Dynamic simulation: an alternative and complement to physical testing
The use of dynamic simulation is an interesting complement or alternative to physical testing in many cases: exceptional or even unique products or components, complex or even impossible physical tests, difficulty in sourcing materials… these are just some of the reasons why our customers turn to this type of simulation. Our assets include
Key factors in the success of the simulation are a good definition of the expected level of accuracy and a good understanding of the system physics.
Correlation with physical tests enables full validation of the model.
Dynamic analyses can be of several kinds:
- Implicit or explicit transient analysis (fast dynamics). These simulations can consist of rigid bodies only (multi-body analysis).
- Vibration analysis (modal, spectral, PSD)
- Harmonic analysis
Implicit transient analysis is a modeling technique that simulates the behavior of a system over time by iteration. It can be used to model the behavior of a system at different levels of detail, taking into account the interactions between different parts of the system. Dynamic simulation can be used to study the behavior of complex systems, such as mechanical, electrical, hydraulic or thermal systems.
Fast dynamic simulation, on the other hand, is a simulation technique that enables dynamic systems to be simulated with very fine time resolution. It uses faster numerical methods than conventional dynamic simulation to solve the model equations, enabling high-frequency simulations. This technique is often used to study the behavior of systems subjected to rapid changes, such as shocks, explosions, etc…
Linear vibration analyses are based on a modal analysis of the system. By processing and combining these modes, a time-independent response corresponding to the applied frequency spectrum can be obtained.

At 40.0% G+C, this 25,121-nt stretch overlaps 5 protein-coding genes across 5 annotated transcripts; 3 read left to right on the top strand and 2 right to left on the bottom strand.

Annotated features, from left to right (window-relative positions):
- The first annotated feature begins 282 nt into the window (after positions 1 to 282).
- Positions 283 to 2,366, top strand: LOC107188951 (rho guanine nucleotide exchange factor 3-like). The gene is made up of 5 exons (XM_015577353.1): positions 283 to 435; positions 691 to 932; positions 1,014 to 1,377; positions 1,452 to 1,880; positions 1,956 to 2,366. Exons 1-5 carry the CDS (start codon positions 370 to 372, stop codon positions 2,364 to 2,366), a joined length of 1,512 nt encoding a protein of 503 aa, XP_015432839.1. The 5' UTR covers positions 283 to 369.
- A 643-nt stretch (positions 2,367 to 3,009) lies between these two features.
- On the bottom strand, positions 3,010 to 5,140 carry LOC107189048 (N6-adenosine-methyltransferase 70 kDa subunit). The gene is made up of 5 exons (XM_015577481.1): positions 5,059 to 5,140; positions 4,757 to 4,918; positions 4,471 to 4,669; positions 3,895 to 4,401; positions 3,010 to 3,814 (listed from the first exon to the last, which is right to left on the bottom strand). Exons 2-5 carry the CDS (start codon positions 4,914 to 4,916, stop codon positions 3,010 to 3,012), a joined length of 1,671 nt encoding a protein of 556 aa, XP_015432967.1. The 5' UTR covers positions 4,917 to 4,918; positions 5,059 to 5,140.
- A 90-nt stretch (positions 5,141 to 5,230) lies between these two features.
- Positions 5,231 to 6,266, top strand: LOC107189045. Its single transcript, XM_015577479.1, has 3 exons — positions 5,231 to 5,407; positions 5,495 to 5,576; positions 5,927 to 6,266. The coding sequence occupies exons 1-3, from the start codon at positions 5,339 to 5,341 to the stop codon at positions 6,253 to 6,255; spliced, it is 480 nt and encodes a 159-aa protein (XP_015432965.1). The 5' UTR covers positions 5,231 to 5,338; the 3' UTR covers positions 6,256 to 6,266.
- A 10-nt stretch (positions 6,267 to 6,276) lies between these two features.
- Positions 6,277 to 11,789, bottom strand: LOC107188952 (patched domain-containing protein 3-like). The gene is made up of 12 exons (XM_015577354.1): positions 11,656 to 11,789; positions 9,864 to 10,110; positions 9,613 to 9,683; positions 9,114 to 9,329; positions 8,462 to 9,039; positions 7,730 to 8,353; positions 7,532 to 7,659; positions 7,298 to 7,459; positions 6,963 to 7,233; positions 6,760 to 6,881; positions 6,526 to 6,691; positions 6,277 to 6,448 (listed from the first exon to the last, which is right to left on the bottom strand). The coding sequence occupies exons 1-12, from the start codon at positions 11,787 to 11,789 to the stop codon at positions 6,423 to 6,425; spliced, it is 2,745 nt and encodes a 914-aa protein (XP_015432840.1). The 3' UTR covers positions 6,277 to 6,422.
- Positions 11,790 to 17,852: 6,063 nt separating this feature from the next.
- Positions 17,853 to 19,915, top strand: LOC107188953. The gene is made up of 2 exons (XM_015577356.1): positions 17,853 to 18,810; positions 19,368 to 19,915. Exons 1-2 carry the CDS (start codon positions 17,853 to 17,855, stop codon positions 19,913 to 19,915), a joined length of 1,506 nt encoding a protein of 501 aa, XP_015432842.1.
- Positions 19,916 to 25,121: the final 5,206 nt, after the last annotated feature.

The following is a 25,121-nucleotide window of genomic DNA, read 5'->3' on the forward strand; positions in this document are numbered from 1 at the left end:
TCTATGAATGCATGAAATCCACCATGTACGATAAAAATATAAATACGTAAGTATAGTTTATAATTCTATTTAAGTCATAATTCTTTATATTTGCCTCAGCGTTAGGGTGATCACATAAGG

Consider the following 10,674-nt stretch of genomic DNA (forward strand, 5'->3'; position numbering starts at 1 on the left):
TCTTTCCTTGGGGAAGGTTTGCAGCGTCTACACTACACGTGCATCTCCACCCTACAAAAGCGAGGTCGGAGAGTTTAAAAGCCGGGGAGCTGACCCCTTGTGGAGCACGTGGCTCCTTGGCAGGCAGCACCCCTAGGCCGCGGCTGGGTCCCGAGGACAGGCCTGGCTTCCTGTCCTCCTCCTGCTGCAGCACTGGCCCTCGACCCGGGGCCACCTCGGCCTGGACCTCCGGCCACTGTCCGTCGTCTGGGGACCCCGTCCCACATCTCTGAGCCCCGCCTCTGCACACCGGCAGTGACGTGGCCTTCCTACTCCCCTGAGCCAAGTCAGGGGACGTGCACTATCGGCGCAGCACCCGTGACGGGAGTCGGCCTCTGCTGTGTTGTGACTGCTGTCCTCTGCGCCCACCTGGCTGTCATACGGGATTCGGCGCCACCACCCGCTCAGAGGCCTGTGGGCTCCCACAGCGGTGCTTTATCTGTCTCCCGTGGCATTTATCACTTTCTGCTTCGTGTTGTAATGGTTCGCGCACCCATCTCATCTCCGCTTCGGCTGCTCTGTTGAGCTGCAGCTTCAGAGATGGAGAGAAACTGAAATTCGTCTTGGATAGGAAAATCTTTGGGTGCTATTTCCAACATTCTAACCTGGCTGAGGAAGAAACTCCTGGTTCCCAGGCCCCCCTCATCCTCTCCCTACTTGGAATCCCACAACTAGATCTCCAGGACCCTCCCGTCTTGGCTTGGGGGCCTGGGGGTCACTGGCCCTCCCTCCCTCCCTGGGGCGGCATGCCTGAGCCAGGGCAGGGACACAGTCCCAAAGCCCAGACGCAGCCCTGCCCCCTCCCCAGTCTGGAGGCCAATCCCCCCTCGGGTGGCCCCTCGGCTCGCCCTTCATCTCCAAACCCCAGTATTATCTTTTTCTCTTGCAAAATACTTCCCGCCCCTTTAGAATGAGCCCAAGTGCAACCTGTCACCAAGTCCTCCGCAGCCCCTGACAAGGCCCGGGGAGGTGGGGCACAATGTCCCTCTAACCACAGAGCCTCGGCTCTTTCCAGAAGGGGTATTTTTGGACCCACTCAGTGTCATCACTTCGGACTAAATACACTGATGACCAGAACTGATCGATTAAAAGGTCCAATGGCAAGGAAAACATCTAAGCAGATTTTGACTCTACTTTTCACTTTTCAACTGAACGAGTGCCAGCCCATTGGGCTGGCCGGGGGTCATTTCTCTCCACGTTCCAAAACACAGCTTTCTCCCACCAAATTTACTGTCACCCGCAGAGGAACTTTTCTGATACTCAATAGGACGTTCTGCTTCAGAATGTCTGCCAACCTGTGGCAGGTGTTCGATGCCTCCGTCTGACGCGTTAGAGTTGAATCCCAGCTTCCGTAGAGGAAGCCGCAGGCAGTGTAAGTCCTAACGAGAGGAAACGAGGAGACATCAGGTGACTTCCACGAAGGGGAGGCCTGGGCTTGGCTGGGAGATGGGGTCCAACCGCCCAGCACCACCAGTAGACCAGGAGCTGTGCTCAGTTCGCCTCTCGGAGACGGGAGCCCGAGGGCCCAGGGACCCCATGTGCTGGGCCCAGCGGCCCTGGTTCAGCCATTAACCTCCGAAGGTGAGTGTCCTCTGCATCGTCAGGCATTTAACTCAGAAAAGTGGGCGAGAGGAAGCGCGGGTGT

Harmonic analysis provides the system response for a given frequency under alternating loads. While modal analysis enables us to define resonance frequencies, harmonic analysis enables us to calculate their response (displacements, stresses) at and around these frequencies.
Simulation provides invaluable answers to questions about impact, materials and safety.
In many innovation projects, simulations are used to test behavior under different conditions in order to meet specified criteria. Here are some project examples:
They can be based on existing test methods such as the sheep pendulum test, the development of specific tests according to standards (e.g. NIHS 91-10 watchmaking standard) or mechanical criteria. In addition to test modeling, we can mention drop calculations (e.g. a drill falling to the ground), which require the definition of the critical drop angle prior to the calculation.
Depending on the analyses selected, the software solutions used at DAES will mainly be :
- Abaqus, LS-DYNA: finite element calculations, impacts and shocks on all types of materials (viscoelastic, composites, plastics….), taking thermal and fluidic phenomena into account where necessary.
- OpenModelica: 1-dimensional electrical, mechanical and thermal control systems, OpenSource counterpart to tools such as Simulink or Dymola
- Ansys Mechanical for implicit dynamic, vibratory and harmonic analysis.
- Ansys Mechanical for rigid body dynamics simulations (similar to MSC Adams) for, for example, vehicle suspensions, braking systems, lifting mechanisms, etc.